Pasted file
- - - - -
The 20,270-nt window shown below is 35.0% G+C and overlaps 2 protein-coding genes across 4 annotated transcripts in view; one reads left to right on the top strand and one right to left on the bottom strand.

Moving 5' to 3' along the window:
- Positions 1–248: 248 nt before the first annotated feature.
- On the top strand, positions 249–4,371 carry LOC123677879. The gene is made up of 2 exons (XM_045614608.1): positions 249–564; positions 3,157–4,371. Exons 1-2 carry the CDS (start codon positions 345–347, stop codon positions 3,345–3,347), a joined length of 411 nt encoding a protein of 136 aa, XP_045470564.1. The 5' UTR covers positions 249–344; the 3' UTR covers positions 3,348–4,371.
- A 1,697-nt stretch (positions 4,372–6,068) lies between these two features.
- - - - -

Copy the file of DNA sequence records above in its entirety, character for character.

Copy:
The 20,270-nt window shown below is 35.0% G+C and overlaps 2 protein-coding genes across 4 annotated transcripts in view; one reads left to right on the top strand and one right to left on the bottom strand.

Moving 5' to 3' along the window:
- Positions 1–248: 248 nt before the first annotated feature.
- On the top strand, positions 249–4,371 carry LOC123677879. The gene is made up of 2 exons (XM_045614608.1): positions 249–564; positions 3,157–4,371. Exons 1-2 carry the CDS (start codon positions 345–347, stop codon positions 3,345–3,347), a joined length of 411 nt encoding a protein of 136 aa, XP_045470564.1. The 5' UTR covers positions 249–344; the 3' UTR covers positions 3,348–4,371.
- A 1,697-nt stretch (positions 4,372–6,068) lies between these two features.